Chapter 13 Bankruptcy: Wage Earner’s Plan, Debt Repayment Plan

This guide offers a detailed overview of Chapter 13 bankruptcy, explaining its purpose, eligibility requirements, filing process, and effects on both debtors and creditors.

Chapter 13 bankruptcy, also known as the Wage Earner’s Plan, is a legal process that allows individuals with a regular income to develop a plan to repay all or part of their debts. This guide provides a comprehensive overview of Chapter 13 bankruptcy, including its purpose, eligibility requirements, the filing process, and the implications for debtors and creditors.

Introduction to Chapter 13 Bankruptcy

What is Chapter 13 Bankruptcy?

Chapter 13 bankruptcy is a type of bankruptcy that enables individuals with a regular income to create a plan to repay their debts over a period of three to five years. Unlike Chapter 7 bankruptcy, which involves liquidating assets to pay off debts, Chapter 13 allows debtors to keep their property and repay creditors through a court-approved repayment plan.

Purpose of Chapter 13 Bankruptcy

The primary purpose of Chapter 13 bankruptcy is to provide individuals with an opportunity to reorganize their financial affairs and repay their debts in a manageable way. It offers a structured repayment plan that can help debtors avoid foreclosure on their homes, catch up on missed mortgage or car payments, and discharge certain unsecured debts.

Chapter 13 bankruptcy is governed by federal law, specifically Title 11 of the United States Code (U.S.C.). The relevant statutes and regulations can be found in 11 U.S.C. §§ 1301-1330. The U.S. Bankruptcy Code outlines the procedures, requirements, and protections associated with Chapter 13 bankruptcy.

Official Links: - Chapter 13 Bankruptcy Basics - U.S. Courts - 11 U.S.C. Chapter 13 - U.S. Code - Chapter 13 Bankruptcy – IRS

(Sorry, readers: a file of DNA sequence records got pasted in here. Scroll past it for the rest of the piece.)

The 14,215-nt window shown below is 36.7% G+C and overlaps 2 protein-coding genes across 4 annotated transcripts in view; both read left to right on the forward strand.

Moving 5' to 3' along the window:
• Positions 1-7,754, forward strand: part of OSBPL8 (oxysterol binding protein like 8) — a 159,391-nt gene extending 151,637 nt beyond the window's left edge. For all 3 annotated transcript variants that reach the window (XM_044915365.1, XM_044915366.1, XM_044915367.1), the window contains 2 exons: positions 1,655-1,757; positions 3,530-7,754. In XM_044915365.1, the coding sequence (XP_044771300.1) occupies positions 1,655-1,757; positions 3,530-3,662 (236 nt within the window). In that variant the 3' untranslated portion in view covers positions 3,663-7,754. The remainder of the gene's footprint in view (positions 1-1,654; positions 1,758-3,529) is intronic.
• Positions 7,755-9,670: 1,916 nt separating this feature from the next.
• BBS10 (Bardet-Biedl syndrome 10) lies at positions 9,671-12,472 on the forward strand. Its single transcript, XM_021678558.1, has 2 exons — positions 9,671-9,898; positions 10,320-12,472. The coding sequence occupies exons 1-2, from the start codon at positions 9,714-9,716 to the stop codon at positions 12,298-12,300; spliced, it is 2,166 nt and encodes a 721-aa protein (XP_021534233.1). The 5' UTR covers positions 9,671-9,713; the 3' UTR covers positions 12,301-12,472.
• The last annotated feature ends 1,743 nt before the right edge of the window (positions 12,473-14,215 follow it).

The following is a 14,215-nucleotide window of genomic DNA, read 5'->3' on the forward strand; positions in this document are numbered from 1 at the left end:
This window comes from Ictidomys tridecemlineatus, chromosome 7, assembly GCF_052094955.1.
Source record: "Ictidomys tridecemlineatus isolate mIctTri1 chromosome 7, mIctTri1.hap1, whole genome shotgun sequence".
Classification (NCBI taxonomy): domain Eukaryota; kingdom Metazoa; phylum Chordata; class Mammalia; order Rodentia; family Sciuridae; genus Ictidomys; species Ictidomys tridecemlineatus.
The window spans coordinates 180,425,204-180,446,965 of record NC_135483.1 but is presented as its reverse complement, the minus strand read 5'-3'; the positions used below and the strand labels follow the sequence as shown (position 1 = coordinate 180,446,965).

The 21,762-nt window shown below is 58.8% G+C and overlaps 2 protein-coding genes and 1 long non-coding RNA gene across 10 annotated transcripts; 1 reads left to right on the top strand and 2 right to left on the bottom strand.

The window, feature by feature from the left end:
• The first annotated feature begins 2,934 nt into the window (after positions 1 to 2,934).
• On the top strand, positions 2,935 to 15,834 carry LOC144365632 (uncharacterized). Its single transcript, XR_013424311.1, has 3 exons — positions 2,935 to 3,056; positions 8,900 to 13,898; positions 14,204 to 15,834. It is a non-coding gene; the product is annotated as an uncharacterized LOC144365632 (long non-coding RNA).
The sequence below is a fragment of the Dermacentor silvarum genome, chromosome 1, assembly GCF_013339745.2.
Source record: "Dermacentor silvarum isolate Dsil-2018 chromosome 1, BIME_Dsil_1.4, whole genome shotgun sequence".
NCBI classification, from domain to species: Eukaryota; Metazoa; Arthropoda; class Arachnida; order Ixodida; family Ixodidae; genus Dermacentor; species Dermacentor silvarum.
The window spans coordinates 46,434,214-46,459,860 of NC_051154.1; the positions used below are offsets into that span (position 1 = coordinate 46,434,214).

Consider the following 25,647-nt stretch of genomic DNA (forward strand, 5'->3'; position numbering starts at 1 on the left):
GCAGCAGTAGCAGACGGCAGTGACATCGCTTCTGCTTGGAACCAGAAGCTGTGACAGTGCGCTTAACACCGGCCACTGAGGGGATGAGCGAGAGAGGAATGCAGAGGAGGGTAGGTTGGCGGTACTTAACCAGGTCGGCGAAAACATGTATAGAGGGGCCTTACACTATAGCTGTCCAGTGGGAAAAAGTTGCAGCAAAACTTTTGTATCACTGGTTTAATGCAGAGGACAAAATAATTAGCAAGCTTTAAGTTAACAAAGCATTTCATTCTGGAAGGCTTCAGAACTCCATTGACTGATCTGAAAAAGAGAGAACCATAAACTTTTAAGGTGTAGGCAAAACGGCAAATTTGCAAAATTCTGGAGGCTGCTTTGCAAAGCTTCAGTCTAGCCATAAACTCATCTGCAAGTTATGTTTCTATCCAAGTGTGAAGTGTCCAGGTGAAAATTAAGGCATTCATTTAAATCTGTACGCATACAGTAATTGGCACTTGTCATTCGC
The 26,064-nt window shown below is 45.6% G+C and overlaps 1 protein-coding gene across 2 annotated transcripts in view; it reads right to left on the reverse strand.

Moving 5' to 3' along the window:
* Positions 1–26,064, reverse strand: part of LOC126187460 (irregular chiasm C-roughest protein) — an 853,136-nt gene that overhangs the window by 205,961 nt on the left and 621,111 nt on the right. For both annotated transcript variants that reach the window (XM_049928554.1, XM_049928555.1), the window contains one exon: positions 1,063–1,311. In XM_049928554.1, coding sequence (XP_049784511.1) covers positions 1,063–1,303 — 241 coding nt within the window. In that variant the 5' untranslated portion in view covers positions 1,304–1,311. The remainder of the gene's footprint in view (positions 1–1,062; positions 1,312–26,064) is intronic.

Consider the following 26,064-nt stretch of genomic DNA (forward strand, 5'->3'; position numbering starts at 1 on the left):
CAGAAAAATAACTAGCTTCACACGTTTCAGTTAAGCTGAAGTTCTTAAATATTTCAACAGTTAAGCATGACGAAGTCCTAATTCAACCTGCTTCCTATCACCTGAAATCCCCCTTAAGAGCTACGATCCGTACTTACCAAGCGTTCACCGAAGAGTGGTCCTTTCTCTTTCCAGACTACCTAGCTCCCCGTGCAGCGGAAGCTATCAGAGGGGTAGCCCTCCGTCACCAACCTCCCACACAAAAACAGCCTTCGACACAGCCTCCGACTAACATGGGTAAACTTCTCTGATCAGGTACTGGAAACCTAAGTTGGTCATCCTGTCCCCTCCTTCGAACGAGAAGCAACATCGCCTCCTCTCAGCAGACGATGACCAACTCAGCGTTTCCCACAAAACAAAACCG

Eligibility for Chapter 13 Bankruptcy

Who Can File for Chapter 13 Bankruptcy?

To be eligible for Chapter 13 bankruptcy, an individual must meet certain criteria:

  1. Regular Income: The debtor must have a regular source of income, which can include wages, salary, self-employment income, Social Security benefits, or other consistent income sources.
  2. Debt Limits: The debtor's secured debts (e.g., mortgage, car loan) must not exceed $1,257,850, and unsecured debts (e.g., credit card debt, medical bills) must not exceed $419,275. These limits are subject to periodic adjustments.
  3. Previous Bankruptcy Filings: The debtor must not have had a bankruptcy petition dismissed within the previous 180 days due to willful failure to appear before the court or comply with court orders.

Credit Counseling Requirement

Before filing for Chapter 13 bankruptcy, the debtor must complete a credit counseling course from an approved agency. This requirement ensures that the debtor has explored all available options for managing their debts before resorting to bankruptcy.

Filing the Petition

The debtor initiates the Chapter 13 bankruptcy process by filing a petition with the bankruptcy court. The petition must include detailed information about the debtor's financial situation, including income, expenses, assets, liabilities, and a proposed repayment plan.

Official Links: - Chapter 13 Bankruptcy Petition Package - District of Utah - Credit Counseling Requirement - U.S. Courts

The Chapter 13 Repayment Plan

Developing the Repayment Plan